Daily Comment (November 11, 2021)

by Bill O’Grady, Thomas Wash, and Patrick Fearon-Hernandez, CFA

[Posted: 9:30 AM EST] | PDF

Good morning; it’s Veterans Day.  A sincere thanks to all who served.  It’s also Single’s Day, but the Chinese celebration is lower key this year under conditions of shared prosperity.  Risk markets are higher this morning, with gold continuing to rally.  Our comments begin with a brief discussion on inflation.  Concerns about rising prices are escalating and may force the Fed’s hand to raise rates sooner than it projected.  In China news, there is some evidence of cooperation between the U.S. and China and growing optimism that regulators will ease back on property restrictions.  The international roundup is next, with the situation on the Poland/Belarus frontier in the news.  Economics and policy follow, and we close with the pandemic overview.

On inflation:  We have waited for the regional FRB to update their various calculations attempting to determine the underlying trend in inflation before commenting on this issue.  Here is a chart worth mentioning.  The Cleveland FRB’s trimmed mean[1] yearly CPI is up to levels last seen in 1991.  This measure is up 214 bps since January.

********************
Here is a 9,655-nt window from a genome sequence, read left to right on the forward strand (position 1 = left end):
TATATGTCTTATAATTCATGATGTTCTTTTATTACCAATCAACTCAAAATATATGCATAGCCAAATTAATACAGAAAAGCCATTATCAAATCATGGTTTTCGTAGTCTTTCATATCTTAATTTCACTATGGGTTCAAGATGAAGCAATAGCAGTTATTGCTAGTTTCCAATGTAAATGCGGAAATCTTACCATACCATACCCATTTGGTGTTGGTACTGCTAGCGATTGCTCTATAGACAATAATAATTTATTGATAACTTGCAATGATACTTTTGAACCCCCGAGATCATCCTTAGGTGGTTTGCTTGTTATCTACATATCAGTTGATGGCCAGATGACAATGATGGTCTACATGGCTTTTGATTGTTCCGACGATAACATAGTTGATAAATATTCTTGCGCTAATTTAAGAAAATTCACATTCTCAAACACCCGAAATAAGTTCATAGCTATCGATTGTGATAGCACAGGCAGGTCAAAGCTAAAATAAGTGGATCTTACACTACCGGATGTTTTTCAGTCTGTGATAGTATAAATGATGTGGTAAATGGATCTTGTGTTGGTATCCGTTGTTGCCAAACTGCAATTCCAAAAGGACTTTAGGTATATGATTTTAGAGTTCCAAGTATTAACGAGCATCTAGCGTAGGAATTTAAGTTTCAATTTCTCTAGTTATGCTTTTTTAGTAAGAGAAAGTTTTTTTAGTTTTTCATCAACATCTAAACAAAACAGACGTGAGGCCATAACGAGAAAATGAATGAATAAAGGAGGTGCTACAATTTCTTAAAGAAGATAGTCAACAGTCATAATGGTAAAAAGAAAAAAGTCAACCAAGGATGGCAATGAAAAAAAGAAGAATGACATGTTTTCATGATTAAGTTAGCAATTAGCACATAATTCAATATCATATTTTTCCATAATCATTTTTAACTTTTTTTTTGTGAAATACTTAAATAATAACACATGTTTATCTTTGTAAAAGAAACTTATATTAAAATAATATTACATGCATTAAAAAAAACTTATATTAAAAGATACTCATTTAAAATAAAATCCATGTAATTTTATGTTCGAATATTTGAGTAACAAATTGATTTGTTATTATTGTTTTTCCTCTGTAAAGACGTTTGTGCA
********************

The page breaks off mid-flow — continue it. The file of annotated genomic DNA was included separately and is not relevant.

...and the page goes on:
It’s hard to argue that the inflation readings are being distorted by one-off price increases in a small subset of goods.

The key concern is what policymakers will do about it.  Although there are concerns that the current fiscal programs will simply add to inflation pressures, that’s probably not true.  Most of the spending won’t occur for a couple of years.  The fiscal problem was the last pandemic package, and that one can only be reversed with tax increases.  The Fed can raise rates to try to slow down demand, but it would need to raise rates aggressively to have an impact.  Given leverage in the economy, such actions will more likely destabilize the financial markets and may not have much impact on spending.  At the same time, if policymakers show a lack of concern about inflation, that in itself could become destabilizing.  The problem we face is excess demand relative to supply.  The latter is constrained and won’t get better by policy actions, only with time.